A home equity line of credit is a loan that can be drawn on based on the equity in a house. The line of credit is a set amount that can be drawn from, much like a credit card. Home equity lines of credit are also referred to as open-end mortgages because they can be drawn on multiple times, whereas home equity loans are a type of closed mortgage since the loan is made in one lump sum. When you take money from the line of credit and then pay it off, meaning no money from the line of credit is being used, you will still have the loan amount available to use, much like your credit card credit limit. The loan typically has a variable interest rate and will fluctuate based on the market rates. When the loan term is up, all outstanding balances must be paid off.
A reverse mortgage is a loan based on the equity the borrower has in the home, where the borrower receives monthly payments from the lender rather than a lump sum. Also called reverse annuity mortgages, borrowers must be 62 or older. The mortgage is paid off when the owner passes away or sells the property. Reverse mortgages are helpful because they give access to equity in the home that may be needed for health care, or just general expenses, while providing income in a form that matches the monthly time frame of most expenses.
A blanket mortgage is a single mortgage that covers more than one parcel of real estate, a mortgage that is secured by several structures or numerous parcels. A blanket mortgage is often used to finance proposed subdivisions, cooperatives, or development projects.
This type of loan, a blanket mortgage, allows a developer to sell properties individually after completing a development. The blanket mortgages are typically taken out to cover the costs of purchasing and developing land that developers plan to subdivide into individual lots.
This is a type of fixed rate mortgage in which the payment increases gradually from an initial low base level to a desired, final level. Payments increase in steps each year until the installments are sufficient to amortize the loan.
In a graduated payment mortgage, only the low initial rate is used to qualify the buyer, which allows many people who might not otherwise qualify for a mortgage to own a home. This type of mortgage payment system may be optimal for young homeowners as their income levels gradually rise to meet higher mortgage payments. Graduated payment mortgages are a form of negative amortization since the loan payments in the early part of the loan are insufficient to cover the interest charges, and therefore the loan balance increases.
A construction loan is an interim loan covering construction and development costs, secured by a mortgage on the property financed. Funds are advanced at specific stages of construction, in so-called progress payments, with a portion held until completion of the project. For example, a certain percentage of a building has been leased, or other criteria have been met. Construction loans that give money to the builder at defined increments (draws) are commonly referred to as open-end mortgages, like some home equity loans. Construction financing is paid off from the proceeds of a permanent mortgage by an institutional lender, for example, a life insurance company or pension fund or bank. Open-end mortgages also allow the borrower the ability to pay off the loan at any time without penalty. Open mortgages are very similar because they also allow the borrower to pay off the loan before the end of the loan term; however, they do not allow multiple draws on the loan amount and instead it comes in a lump sum.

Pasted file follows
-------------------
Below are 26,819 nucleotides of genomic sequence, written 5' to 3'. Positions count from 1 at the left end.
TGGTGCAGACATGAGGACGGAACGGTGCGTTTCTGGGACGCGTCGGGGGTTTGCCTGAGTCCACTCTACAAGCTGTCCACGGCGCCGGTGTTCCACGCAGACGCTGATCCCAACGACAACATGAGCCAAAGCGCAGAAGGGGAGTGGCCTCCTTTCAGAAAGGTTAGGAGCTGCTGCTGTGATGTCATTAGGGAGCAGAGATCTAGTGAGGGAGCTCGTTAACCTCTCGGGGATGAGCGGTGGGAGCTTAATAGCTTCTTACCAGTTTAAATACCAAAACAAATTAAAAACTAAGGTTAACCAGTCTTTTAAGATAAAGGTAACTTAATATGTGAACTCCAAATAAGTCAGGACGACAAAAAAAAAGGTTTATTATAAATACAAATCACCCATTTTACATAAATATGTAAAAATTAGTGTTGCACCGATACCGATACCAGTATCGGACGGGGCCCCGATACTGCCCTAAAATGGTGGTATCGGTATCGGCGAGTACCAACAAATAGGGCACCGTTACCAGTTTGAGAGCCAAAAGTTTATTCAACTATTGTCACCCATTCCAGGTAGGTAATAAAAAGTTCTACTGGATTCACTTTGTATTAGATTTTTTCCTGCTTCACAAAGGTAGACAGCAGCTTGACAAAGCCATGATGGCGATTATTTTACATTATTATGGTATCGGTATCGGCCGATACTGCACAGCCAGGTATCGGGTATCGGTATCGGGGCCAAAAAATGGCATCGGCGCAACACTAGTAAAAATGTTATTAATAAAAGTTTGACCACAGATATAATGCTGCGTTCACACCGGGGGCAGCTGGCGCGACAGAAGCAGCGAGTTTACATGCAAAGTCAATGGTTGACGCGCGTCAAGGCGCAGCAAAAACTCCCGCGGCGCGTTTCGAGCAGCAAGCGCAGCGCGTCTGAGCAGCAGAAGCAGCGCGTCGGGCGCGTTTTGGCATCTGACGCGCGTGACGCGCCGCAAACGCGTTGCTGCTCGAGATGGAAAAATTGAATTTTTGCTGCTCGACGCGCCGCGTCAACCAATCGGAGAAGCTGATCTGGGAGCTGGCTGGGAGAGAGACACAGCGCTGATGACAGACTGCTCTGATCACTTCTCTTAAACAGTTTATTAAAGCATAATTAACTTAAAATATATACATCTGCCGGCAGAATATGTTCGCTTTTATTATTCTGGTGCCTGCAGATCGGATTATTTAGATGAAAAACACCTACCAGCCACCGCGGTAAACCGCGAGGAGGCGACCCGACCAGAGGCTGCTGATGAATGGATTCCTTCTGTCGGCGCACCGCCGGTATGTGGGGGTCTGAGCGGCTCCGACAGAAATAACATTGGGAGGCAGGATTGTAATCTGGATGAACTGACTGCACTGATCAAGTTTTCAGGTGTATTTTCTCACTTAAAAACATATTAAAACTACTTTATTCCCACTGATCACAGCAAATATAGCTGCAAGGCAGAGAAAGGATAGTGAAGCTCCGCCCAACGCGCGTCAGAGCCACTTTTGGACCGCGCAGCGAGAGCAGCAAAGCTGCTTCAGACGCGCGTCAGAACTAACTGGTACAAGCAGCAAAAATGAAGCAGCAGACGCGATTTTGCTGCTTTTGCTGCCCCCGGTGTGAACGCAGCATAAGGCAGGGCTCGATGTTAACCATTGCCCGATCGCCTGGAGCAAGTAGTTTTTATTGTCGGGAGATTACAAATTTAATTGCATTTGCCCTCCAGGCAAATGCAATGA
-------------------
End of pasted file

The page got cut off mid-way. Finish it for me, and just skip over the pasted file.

Some lenders have made construction loans on speculation. Many of these construction loans financing speculative real estate developments have, as a result, become long-term permanent mortgages on the books of the original lender.
Construction loans are often variable rate loans with interest rates charged based on a spread above the prime rate (index). The contractor and the lender set a schedule for the contractor to get money, based on construction progress. Loan charges are based upon the loan amount outstanding, not the total amount that will be loaned.
An option ARM is an adjustable rate mortgage that allows the borrower to choose the payment they want to make to the lender. The loan payment options include a minimum payment (insufficient to cover all interest), an interest-only payment, a 30-year fully amortizing payment, or a 15-year fully amortizing payment. Ideally, it gives the borrower options so they can choose the payment based on their financial ability. However, these loans caused numerous problems when housing prices dropped, since the minimum payment option is a negative amortization option.
Personal lines of credit allow a borrower to access funds using a checkbook or ATM. After the credit limit is established, there are no additional fees associated with accessing the account. Often, these lines of credit bear a lower interest rate than credit cards and some banks base the monthly payments on the actual amount that you use. Personal lines of credit are unsecured debts that don't use real property to secure the debt like a home equity line of credit.
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